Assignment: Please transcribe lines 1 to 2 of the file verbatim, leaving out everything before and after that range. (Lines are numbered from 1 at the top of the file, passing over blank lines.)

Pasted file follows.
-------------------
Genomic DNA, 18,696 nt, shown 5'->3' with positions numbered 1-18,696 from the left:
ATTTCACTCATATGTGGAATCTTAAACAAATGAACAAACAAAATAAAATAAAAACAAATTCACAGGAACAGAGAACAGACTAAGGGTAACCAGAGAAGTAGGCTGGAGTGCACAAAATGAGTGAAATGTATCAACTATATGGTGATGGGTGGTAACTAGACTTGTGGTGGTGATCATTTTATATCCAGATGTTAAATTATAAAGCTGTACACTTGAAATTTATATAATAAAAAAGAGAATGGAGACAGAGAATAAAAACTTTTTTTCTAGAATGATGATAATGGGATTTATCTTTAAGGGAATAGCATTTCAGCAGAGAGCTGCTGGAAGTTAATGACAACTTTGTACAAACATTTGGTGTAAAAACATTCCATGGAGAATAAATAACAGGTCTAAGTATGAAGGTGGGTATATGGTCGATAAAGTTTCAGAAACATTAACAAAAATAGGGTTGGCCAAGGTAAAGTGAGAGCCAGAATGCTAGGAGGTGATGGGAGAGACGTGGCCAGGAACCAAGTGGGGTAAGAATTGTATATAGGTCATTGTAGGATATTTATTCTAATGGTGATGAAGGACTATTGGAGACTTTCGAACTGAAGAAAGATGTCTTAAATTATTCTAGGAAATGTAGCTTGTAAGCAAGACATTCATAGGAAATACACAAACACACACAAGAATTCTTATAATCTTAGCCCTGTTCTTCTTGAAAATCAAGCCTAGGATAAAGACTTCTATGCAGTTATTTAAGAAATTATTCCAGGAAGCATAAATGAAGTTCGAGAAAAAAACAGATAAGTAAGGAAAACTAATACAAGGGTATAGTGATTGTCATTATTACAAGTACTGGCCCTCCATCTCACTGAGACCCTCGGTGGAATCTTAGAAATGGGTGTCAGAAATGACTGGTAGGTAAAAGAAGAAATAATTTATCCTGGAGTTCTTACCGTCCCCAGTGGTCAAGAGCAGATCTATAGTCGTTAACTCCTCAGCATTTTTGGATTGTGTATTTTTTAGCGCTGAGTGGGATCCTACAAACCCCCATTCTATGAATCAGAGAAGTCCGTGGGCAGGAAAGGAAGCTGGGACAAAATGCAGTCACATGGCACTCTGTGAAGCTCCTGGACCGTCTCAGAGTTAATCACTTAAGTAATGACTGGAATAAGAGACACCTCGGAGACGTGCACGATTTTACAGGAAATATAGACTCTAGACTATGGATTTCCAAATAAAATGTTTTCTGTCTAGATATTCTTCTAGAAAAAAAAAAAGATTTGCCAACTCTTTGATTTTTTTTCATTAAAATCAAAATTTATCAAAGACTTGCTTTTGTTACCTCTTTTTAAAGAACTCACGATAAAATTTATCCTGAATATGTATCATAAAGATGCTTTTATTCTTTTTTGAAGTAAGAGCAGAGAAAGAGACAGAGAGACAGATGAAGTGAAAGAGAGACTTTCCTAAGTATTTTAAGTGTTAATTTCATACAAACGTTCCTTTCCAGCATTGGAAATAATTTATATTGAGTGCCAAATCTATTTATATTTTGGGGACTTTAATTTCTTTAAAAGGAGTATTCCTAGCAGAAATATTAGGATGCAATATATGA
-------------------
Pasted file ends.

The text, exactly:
Genomic DNA, 18,696 nt, shown 5'->3' with positions numbered 1-18,696 from the left:
ATTTCACTCATATGTGGAATCTTAAACAAATGAACAAACAAAATAAAATAAAAACAAATTCACAGGAACAGAGAACAGACTAAGGGTAACCAGAGAAGTAGGCTGGAGTGCACAAAATGAGTGAAATGTATCAACTATATGGTGATGGGTGGTAACTAGACTTGTGGTGGTGATCATTTTATATCCAGATGTTAAATTATAAAGCTGTACACTTGAAATTTATATAATAAAAAAGAGAATGGAGACAGAGAATAAAAACTTTTTTTCTAGAATGATGATAATGGGATTTATCTTTAAGGGAATAGCATTTCAGCAGAGAGCTGCTGGAAGTTAATGACAACTTTGTACAAACATTTGGTGTAAAAACATTCCATGGAGAATAAATAACAGGTCTAAGTATGAAGGTGGGTATATGGTCGATAAAGTTTCAGAAACATTAACAAAAATAGGGTTGGCCAAGGTAAAGTGAGAGCCAGAATGCTAGGAGGTGATGGGAGAGACGTGGCCAGGAACCAAGTGGGGTAAGAATTGTATATAGGTCATTGTAGGATATTTATTCTAATGGTGATGAAGGACTATTGGAGACTTTCGAACTGAAGAAAGATGTCTTAAATTATTCTAGGAAATGTAGCTTGTAAGCAAGACATTCATAGGAAATACACAAACACACACAAGAATTCTTATAATCTTAGCCCTGTTCTTCTTGAAAATCAAGCCTAGGATAAAGACTTCTATGCAGTTATTTAAGAAATTATTCCAGGAAGCATAAATGAAGTTCGAGAAAAAAACAGATAAGTAAGGAAAACTAATACAAGGGTATAGTGATTGTCATTATTACAAGTACTGGCCCTCCATCTCACTGAGACCCTCGGTGGAATCTTAGAAATGGGTGTCAGAAATGACTGGTAGGTAAAAGAAGAAATAATTTATCCTGGAGTTCTTACCGTCCCCAGTGGTCAAGAGCAGATCTATAGTCGTTAACTCCTCAGCATTTTTGGATTGTGTATTTTTTAGCGCTGAGTGGGATCCTACAAACCCCCATTCTATGAATCAGAGAAGTCCGTGGGCAGGAAAGGAAGCTGGGACAAAATGCAGTCACATGGCACTCTGTGAAGCTCCTGGACCGTCTCAGAGTTAATCACTTAAGTAATGACTGGAATAAGAGACACCTCGGAGACGTGCACGATTTTACAGGAAATATAGACTCTAGACTATGGATTTCCAAATAAAATGTTTTCTGTCTAGATATTCTTCTAGAAAAAAAAAAAGATTTGCCAACTCTTTGATTTTTTTTCATTAAAATCAAAATTTATCAAAGACTTGCTTTTGTTACCTCTTTTTAAAGAACTCACGATAAAATTTATCCTGAATATGTATCATAAAGATGCTTTTATTCTTTTTTGAAGTAAGAGCAGAGAAAGAGACAGAGAGACAGATGAAGTGAAAGAGAGACTTTCCTAAGTATTTTAAGTGTTAATTTCATACAAACGTTCCTTTCCAGCATTGGAAATAATTTATATTGAGTGCCAAATCTATTTATATTTTGGGGACTTTAATTTCTTTAAAAGGAGTATTCCTAGCAGAAATATTAGGATGCAATATATGA